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If you think all the big political parties are the same - you're right! The bosses have got three parties - isn't it about time we had one of our own?
For the millions, not the millionaires!
The case for a new mass workers' party
We see a new party as a beginning, not an end.
There can be no doubt that a mass workers’ party, organised on a national basis, would have a huge effect on raising the confidence of working-class people in Britain.
However, it will be a step forward only in so far as it represents the interests of the working class.
We have no interest in creating yet another big-business party like New Labour.
And even before the Labour Party was completely ‘Blairised’ its leadership repeatedly acted in the interests of big business once in office.
In reality, while it was undoubtedly a workers’ party at its base, it was a party of big business at the top.
We are not proposing to build a new party with the same faults as ‘old Labour’.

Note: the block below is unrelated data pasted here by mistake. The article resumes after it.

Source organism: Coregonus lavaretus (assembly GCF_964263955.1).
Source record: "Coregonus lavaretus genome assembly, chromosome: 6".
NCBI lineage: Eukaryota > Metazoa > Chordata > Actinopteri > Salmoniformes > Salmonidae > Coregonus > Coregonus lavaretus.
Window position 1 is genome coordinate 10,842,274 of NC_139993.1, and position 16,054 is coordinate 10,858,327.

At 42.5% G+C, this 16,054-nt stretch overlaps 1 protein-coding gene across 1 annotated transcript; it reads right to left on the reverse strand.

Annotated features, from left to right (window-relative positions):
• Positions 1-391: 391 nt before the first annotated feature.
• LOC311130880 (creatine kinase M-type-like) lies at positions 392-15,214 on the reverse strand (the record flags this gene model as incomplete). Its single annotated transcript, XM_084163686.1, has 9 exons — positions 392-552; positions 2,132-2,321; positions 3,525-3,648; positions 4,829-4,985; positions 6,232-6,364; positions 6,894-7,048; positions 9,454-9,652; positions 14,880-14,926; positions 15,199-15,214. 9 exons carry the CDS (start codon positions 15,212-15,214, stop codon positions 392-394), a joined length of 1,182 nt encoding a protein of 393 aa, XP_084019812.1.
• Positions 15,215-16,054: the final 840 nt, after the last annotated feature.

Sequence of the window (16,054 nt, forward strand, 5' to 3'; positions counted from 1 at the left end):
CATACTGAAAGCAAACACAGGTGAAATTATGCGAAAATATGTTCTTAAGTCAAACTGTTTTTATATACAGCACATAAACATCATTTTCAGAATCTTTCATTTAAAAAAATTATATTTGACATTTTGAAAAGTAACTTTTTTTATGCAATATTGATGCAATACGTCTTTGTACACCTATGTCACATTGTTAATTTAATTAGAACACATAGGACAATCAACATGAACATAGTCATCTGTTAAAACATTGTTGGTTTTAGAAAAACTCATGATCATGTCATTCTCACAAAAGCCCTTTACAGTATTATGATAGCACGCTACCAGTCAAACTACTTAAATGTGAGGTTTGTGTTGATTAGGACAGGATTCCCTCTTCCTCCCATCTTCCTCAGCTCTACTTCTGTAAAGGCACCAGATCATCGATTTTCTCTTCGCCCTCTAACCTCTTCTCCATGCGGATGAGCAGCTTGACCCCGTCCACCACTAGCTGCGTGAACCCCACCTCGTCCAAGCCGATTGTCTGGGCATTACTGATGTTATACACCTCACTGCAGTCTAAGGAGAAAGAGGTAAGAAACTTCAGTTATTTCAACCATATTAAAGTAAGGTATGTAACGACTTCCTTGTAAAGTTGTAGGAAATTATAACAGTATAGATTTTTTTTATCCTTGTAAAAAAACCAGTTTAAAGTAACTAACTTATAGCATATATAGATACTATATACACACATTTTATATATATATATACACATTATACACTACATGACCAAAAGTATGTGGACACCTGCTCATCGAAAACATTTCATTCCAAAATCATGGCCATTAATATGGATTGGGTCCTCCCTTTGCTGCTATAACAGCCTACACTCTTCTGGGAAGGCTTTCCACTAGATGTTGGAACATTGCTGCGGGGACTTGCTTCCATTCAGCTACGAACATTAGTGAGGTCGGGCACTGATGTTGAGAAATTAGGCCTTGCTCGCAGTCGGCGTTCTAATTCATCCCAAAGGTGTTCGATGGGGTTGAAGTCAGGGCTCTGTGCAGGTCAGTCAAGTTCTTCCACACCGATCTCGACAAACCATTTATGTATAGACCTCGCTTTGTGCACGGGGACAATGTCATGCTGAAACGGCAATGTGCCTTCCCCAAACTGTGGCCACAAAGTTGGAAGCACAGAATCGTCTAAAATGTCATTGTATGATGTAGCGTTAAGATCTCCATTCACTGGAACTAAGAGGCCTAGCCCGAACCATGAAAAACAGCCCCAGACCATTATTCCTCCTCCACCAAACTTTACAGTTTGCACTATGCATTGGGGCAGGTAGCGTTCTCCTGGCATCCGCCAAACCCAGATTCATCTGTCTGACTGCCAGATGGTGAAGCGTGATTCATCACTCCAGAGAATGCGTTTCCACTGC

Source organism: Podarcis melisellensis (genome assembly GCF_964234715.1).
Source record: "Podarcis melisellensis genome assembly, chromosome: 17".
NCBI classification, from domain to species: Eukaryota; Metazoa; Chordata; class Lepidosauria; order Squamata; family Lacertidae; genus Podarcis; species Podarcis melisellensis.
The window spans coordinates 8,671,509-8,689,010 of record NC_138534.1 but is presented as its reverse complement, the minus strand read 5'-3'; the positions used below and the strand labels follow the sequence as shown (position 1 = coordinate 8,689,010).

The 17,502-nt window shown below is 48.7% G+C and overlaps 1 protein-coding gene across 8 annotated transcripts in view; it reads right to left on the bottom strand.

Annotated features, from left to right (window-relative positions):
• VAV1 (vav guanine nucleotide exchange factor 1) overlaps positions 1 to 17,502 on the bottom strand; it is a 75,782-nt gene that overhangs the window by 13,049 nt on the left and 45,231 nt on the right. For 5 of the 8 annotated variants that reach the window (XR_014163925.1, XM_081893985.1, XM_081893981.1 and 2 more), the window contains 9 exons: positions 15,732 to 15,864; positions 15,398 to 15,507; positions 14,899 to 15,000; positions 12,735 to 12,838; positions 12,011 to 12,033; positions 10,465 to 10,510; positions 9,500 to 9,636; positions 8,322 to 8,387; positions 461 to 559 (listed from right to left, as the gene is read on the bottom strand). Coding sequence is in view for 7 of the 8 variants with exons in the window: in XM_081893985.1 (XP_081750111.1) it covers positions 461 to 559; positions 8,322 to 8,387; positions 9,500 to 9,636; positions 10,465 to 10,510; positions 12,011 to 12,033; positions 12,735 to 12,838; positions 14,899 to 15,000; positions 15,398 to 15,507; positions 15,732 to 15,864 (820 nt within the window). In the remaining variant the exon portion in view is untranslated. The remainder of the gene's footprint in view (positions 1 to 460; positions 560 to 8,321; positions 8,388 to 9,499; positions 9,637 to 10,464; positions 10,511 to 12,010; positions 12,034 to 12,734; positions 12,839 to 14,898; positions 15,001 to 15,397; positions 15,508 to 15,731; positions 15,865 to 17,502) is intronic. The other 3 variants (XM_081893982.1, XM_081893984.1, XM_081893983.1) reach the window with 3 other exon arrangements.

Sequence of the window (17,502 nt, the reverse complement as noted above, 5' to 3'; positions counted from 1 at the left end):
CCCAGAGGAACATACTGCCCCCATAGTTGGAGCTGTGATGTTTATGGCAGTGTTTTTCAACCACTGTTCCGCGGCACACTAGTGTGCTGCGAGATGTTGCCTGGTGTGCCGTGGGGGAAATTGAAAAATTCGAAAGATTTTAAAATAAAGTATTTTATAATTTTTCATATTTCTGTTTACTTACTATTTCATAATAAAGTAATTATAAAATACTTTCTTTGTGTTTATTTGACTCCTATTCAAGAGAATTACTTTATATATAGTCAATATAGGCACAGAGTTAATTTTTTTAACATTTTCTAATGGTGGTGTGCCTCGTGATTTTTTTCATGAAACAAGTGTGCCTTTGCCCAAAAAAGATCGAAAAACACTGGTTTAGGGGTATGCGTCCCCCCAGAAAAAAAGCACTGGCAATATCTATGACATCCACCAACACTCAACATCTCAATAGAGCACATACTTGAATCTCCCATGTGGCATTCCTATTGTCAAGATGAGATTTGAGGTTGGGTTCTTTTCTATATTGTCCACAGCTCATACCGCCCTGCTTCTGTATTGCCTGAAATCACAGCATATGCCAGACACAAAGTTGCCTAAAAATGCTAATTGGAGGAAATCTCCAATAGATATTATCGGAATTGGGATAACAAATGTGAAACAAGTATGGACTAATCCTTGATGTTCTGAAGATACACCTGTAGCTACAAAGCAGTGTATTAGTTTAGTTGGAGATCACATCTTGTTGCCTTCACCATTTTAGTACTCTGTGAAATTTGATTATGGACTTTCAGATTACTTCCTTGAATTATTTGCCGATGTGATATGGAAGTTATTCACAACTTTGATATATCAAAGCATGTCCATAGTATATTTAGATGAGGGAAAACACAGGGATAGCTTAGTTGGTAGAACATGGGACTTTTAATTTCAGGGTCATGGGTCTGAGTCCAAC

However, it would be naïve to imagine that it is possible to ‘guarantee’ the future of a party before it is even born.
The best ‘guarantees’ that can be offered are founding the party on sound political foundations, with democratic structures and an active membership.
Supporters of the CNWP will do all they can to make sure that a new party is founded in this way, and that it develops in a healthy direction.
Many of those who support the CNWP would argue that those in any new formation who stand for public positions, such as MPs and councillors should take only the average wage of a skilled worker in the area they represent.
We believe that this policy can play an important role in making sure the party develops in a healthy way and that its representatives remain in touch with ordinary working people.
We would argue for others in a new formation to adopt the same policy.
In the past, some socialist MPs within the Labour Party only tool the average wage of a skilled worker.
Today in Ireland, the Socialist Party MP Joe Higgins also takes the average wage of a worker.
Even the tabloid press has felt compelled to describe him as a socialist ‘that money can’t buy’.
He recently proved his principles again when, along with thousands of local activists, he organised a campaign against the introduction of an unfair tax, the bin tax.
As a result of standing up for his principles and taking part in a peaceful protest, he and Socialist Party councillor, Clare Daly, were sent to prison for a month by the Irish courts.